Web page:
Today's students must work more to pay for tuition
Students working longer and harder at minimum wage to pay for their tuition, study shows
New research shows that today's university students are paying 10 times more for tuition, and they have to work far more hours to pay for it than ever before.
Overall tuition costs in New Brunswick went from $653 in 1975 to just over $6,000 last year. Only Ontario, Nova Scotia and Saskatchewan have higher rates.
Law degrees have seen the biggest jump in cost since the 1970s.
Jordan Thompson, a second-year law student at the University of New Brunswick, said his government loans are nearing $50,000.
"I had to take out a private line of credit for my law degree, which is probably about $20,000 right now,” he said. "It'll probably take at least a decade to pay off a reasonable amount every month."
Thompson is paying far more for his degree than students did 40 years ago.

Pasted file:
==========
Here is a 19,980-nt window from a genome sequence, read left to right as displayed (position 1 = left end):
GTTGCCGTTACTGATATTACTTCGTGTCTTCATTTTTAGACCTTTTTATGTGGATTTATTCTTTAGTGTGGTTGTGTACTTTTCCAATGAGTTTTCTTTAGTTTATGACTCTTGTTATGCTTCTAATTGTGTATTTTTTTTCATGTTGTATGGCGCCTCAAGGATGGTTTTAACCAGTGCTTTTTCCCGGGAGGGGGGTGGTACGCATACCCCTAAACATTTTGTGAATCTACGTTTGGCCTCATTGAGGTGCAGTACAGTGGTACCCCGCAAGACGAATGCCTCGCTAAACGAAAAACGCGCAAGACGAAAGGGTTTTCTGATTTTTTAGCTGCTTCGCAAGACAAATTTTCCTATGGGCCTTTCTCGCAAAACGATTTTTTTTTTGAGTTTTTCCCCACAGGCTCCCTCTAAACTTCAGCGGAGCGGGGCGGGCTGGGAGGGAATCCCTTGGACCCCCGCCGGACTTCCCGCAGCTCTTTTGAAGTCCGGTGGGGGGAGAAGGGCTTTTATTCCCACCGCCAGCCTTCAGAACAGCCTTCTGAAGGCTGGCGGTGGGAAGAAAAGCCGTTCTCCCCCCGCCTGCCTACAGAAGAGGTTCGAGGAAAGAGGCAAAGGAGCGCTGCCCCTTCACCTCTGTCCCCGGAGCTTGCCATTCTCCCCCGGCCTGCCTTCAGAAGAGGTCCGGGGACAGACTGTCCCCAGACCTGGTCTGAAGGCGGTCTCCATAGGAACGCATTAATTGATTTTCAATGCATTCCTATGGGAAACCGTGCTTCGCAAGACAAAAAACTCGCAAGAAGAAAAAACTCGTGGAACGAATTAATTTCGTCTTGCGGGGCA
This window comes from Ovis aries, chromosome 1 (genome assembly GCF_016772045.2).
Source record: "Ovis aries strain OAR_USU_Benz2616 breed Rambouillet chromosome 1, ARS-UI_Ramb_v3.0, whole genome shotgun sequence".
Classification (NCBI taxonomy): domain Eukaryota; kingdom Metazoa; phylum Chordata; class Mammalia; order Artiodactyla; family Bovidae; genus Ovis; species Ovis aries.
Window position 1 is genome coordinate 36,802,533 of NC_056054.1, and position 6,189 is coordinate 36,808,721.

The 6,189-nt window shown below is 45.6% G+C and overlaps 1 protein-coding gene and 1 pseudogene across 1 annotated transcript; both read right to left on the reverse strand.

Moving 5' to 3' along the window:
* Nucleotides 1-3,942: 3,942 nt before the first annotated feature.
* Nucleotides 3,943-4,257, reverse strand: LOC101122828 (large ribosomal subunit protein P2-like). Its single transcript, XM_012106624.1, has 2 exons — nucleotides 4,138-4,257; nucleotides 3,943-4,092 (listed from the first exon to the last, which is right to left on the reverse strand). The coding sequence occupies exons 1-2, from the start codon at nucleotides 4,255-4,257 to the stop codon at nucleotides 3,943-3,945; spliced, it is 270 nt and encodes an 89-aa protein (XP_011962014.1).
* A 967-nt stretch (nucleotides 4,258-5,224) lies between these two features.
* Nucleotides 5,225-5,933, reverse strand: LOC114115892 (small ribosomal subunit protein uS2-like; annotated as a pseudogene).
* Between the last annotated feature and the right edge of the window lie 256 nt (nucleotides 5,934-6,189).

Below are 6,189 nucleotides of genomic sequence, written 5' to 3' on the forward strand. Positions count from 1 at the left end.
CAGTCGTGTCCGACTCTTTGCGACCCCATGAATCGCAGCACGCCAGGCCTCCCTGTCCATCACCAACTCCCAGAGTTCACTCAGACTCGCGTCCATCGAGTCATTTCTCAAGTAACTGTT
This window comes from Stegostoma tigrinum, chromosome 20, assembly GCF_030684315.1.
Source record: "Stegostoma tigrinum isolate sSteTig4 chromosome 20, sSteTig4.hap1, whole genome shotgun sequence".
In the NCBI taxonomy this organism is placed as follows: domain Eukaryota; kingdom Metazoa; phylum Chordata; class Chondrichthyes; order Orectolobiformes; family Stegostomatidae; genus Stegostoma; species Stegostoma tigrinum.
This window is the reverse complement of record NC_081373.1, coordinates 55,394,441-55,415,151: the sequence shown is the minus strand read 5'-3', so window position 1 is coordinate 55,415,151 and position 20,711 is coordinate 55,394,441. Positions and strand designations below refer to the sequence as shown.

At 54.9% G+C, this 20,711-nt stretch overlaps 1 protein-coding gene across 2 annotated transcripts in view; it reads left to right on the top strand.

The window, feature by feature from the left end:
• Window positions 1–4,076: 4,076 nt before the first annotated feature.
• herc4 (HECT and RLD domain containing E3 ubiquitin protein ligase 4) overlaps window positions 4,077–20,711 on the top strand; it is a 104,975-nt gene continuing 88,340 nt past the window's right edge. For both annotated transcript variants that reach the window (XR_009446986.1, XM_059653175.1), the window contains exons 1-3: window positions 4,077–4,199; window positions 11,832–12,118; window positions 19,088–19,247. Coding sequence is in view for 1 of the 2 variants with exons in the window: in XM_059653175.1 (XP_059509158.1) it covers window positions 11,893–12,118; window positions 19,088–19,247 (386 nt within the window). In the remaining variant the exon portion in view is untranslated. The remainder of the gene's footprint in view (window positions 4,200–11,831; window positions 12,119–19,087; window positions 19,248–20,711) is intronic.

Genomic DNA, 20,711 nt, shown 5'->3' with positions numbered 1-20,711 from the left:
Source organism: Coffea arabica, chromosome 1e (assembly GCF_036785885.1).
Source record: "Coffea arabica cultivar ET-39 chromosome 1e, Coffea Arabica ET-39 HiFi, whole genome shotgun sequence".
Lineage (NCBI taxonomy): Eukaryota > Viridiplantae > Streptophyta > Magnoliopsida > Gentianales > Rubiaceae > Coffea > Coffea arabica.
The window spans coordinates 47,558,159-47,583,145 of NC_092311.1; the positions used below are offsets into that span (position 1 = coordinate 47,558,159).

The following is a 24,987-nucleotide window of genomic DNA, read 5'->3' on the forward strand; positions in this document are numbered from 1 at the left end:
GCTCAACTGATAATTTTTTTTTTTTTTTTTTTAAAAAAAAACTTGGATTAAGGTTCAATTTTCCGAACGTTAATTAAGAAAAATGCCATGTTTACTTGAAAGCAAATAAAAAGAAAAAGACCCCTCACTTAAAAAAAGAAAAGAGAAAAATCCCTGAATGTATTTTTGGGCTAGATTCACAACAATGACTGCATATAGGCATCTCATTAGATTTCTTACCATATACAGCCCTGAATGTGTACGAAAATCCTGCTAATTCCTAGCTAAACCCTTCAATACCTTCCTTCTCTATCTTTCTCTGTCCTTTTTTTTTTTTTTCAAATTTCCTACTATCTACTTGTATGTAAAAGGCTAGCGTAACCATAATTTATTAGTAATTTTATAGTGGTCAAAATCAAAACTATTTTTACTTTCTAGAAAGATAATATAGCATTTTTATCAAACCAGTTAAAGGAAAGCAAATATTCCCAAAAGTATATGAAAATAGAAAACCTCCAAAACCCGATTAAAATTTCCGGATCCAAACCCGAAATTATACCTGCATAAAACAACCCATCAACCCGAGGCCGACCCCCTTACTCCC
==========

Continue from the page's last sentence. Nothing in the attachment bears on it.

In 1972, a year in law school cost just over $600. Today, it is more than $8,000.
Those numbers are not surprising to UNB Student Union President Ben Whitney.
"Our participation rates in New Brunswick for post-secondary education are low. Our debt levels are incredibly high. Our unemployment in very high. So it's getting very difficult for students to even access post-secondary at this point,” he said.
Tuesday's report by the Canadian Centre for Policy Alternatives also shows students working longer and harder at minimum wage to pay for their tuition.
In 1975, 293 hours of work paid for a year's tuition. Today's students have to put in 613 hours of work.
Fourth-year kinesiology student Erlyn Fletcher works 18 to 20 hours every week at two jobs.
"One of them's minimum wage, it's off campus and then I have an on-campus job that's a little bit above minimum wage," she said.
Whitney said those who have student loans can't earn more than $100 each week or their loan gets clawed back.
"You can't make enough money in the summer to afford school. You need loans to make that up. And then during the year when you need more money that the loans aren't meeting, they've created a system in which you get penalized for doing that,” she said.